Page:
Give Light: The Turbulent 60s

This is a chapter in a Memoir, “Give Light…” of the six decades the author has spent writing about faith communities in daily, weekly and monthly news publications covering the western third of Virginia.

In these chapters published over the past several months, I’ve arrived at the decade of my thirties when I was more wife and mother than a news reporter.

Though I continued to follow monthly the actions taken by the Roanoke Ministers Conference, primarily as it related to the controversial issues such as racial integration, inclusion of religion professionals – other than white Protestant/Anglican men –  and later opposition to the Vietnam conflict, more of my writing was found in the Observant Citizen columns to which we evening paper reporters could voluntarily contribute.

Yellowed clippings from this period after he and I, with our three small children, had moved to suburban Hollins. I covered the topic of the poor quality of most Sunday schools, our son’s first haircut, the memorable snows of 1960, doing away with the Sunday closing laws, registering our daughter for the first day at Mountain View School, the pleasure of picnics for babies in strollers, and the gradual integration of my family, church and work life.

During this period, public kindergarten was not part of schools; our daughter remained at our wooded hillside home where she quickly took on the management of her two small brothers. In September 1962, she and three others on our street joined a crowd of first-graders.

In these years of big “Baby Boomer” families, many Roanoke Valley churches opened their own half-day programs for four and five-year-olds. A few offered real academic preparation for first-grade. Most provided training in group behavior, introduction to music and art, games and listening to stories. The small attendance fee was affordable for most suburban families.

Our daughter, with her outgoing nature, would have benefited from such training. Although she caught on quickly to such essentials as reading and cursive writing, she had the unenviable distinction of visiting the understanding principal’s office because she tried to boss her teacher. Second grade went better for her. This tendency to manage became useful later in her business career.

But in 1964, my troubles with getting our three children educated began in earnest. They were to dog me for the remaining 15 years until the youngest received his diploma from Northside High courtesy of what’s now called the Burton Center for Technology.

It would be eight years later before both our sons were professionally diagnosed with the condition generally understood now as “Attention Deficit Disorder.” As educators and psychologists have learned more about this condition, it is now being linked to autism and addiction. A half-century later this would cause the death of my younger son.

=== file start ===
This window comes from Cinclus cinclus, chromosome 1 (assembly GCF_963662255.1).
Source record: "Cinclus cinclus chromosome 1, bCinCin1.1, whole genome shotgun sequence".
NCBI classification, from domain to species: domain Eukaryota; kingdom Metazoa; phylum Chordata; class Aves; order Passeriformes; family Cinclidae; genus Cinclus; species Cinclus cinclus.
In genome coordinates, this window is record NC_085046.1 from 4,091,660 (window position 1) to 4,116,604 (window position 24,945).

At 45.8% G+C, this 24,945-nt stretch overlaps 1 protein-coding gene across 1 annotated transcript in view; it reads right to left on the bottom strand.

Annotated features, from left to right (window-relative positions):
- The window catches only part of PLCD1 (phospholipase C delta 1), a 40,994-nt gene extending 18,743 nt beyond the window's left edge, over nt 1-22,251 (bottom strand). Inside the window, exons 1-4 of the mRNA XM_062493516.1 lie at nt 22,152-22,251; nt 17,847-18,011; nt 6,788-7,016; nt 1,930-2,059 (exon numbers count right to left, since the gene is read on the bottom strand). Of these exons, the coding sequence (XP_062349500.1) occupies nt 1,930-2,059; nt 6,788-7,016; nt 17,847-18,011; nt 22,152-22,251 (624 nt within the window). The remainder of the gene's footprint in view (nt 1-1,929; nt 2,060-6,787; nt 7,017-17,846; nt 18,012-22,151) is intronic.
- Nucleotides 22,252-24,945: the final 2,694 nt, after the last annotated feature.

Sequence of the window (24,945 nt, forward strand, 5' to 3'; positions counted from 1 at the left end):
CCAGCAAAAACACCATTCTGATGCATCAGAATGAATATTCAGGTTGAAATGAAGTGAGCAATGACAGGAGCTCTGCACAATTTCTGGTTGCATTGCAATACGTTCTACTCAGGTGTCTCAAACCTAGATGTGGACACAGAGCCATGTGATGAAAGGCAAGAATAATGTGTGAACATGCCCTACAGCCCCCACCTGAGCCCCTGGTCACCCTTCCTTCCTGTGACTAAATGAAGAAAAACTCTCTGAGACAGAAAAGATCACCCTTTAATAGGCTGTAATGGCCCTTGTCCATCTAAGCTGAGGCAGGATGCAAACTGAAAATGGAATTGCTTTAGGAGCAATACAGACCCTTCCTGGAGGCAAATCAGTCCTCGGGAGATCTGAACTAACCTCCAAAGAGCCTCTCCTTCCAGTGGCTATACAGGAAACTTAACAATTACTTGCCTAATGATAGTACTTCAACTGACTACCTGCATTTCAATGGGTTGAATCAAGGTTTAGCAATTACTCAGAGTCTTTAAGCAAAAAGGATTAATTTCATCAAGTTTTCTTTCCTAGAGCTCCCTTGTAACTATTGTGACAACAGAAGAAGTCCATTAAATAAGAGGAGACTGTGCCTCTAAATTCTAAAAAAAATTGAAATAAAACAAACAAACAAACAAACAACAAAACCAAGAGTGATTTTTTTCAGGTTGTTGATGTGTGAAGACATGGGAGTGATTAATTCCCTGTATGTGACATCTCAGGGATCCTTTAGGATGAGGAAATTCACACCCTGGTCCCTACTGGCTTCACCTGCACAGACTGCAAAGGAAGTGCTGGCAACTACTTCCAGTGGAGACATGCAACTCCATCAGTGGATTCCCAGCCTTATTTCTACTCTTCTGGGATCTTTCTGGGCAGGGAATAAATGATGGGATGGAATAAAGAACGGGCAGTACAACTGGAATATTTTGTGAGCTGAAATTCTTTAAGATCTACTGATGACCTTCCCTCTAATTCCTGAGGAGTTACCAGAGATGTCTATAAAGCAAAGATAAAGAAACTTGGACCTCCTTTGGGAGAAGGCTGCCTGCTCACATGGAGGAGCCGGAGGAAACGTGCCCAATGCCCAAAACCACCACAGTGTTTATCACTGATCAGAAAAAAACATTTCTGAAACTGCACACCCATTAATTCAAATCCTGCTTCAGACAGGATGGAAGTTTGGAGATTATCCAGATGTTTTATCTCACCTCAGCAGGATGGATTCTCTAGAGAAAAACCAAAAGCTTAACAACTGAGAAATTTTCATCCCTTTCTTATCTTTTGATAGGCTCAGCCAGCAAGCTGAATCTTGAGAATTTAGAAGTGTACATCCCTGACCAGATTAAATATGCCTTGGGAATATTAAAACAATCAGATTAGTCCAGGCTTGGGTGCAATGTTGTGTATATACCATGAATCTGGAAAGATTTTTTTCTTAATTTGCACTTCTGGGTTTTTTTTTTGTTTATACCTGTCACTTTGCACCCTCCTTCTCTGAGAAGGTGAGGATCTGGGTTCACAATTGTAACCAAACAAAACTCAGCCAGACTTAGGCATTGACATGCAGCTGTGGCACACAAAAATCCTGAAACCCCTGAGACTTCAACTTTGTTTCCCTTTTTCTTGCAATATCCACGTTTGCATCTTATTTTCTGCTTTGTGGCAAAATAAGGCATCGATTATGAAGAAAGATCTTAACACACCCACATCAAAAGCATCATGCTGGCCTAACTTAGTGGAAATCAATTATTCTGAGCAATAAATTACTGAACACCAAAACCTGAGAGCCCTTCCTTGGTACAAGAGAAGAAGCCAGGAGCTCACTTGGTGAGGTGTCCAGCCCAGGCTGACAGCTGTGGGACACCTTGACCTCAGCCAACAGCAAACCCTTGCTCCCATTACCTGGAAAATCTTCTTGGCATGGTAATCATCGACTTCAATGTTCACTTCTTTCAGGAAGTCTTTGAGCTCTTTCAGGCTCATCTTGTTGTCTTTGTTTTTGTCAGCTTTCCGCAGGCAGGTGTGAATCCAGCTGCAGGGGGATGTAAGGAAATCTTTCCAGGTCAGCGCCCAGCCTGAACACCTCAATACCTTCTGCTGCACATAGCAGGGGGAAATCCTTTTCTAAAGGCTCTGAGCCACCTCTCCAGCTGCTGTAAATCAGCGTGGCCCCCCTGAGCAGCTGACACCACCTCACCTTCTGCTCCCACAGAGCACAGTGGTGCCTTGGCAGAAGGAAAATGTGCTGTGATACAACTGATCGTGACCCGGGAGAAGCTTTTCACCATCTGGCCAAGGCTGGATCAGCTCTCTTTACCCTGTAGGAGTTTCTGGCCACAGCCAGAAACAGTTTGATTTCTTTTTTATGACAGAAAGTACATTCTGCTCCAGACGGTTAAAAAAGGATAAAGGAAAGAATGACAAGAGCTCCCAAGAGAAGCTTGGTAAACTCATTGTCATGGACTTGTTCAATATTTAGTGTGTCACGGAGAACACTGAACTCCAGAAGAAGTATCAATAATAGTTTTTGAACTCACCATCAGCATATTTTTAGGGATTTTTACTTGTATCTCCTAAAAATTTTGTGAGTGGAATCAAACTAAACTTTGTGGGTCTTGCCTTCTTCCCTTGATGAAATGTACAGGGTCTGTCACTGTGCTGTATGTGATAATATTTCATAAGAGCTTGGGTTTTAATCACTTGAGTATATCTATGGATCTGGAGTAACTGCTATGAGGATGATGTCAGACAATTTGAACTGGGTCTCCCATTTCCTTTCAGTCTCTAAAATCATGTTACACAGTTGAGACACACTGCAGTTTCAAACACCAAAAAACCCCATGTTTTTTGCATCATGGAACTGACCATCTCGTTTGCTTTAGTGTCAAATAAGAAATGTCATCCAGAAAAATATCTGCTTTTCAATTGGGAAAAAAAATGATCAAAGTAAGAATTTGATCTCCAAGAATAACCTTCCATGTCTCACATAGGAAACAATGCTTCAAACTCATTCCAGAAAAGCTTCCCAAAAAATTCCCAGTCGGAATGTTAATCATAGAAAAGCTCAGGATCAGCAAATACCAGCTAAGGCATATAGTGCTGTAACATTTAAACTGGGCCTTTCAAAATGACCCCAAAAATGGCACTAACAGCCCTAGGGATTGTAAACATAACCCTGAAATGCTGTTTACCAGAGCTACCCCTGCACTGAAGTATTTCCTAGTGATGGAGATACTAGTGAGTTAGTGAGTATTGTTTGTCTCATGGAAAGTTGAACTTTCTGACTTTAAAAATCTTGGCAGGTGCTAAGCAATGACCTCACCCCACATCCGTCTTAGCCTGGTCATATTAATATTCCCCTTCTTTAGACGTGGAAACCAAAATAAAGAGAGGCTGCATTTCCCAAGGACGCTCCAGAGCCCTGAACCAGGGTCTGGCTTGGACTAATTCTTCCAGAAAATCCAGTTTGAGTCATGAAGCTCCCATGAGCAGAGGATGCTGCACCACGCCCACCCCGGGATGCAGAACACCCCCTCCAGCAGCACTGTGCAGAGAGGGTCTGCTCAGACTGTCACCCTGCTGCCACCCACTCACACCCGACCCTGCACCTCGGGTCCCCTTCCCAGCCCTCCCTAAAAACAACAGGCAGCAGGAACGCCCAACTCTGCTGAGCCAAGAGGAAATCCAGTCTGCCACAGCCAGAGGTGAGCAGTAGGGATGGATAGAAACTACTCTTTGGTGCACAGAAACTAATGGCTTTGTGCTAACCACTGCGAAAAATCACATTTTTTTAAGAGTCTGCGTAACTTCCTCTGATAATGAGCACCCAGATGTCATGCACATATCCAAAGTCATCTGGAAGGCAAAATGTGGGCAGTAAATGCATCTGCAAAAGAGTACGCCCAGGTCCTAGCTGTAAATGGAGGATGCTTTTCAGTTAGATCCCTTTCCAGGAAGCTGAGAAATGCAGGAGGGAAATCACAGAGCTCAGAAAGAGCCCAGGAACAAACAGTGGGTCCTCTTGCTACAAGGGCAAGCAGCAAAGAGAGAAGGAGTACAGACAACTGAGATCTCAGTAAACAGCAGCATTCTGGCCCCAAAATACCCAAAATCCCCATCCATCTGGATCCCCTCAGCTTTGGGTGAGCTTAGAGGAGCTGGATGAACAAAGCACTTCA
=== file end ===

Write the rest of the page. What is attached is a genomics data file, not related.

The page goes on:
It became the subject of many stories I produced in the daily newspapers in years to come.

I took the inevitable Ds and Fs on report cards too seriously perhaps. Husband Charlie too had been a poor student yet found his vocation of news reporting while in high school and an encounter with a real newsman. Both he and I were first-grade failures.

He assumed he had outgrown his disabilities by the time he entered college at 25 as a World War II Veteran and did well there. I was blessed to have a single-parent mother who had taught impoverished mountain children for years before my time. Blessed too I was to go to a small small-town private school for my years from seven through 11 and avoid all but minimal math and science courses.

We were not the first parents to discover our own deficiencies through our children. I am slow to internalize my left and right making such activities as square dancing nearly impossible. Most games, both the physical and the mental, were the terror of my childhood. On Easter egg hunts I could hide behind bushes.

By 1965, I was exhausted by the struggles of school problems; a change from one Hollins elementary school to another had not helped much nor had summer sessions and a private tutor.

I sought help from my minister and eventually from a professional counselor. More importantly, I experienced a spiritual conversion which gave new meaning to my news writing. I came to see my role as an educator on issues such as the school problems with which many parents were coping.

As the 1960s passed into the next decade and our sons’ academic and social adjustment problems became better understood, the unrest the Vietnam college protests caused fell upon high schools. It was our daughter’s turn to become a rebel.

College degrees eluded them all as banking, steel recycling and the HVAC vocations assured our children’s’ independence along with valuable volunteer community service.

As I wrote of these changes, a Higher Power seemed at work in us all.

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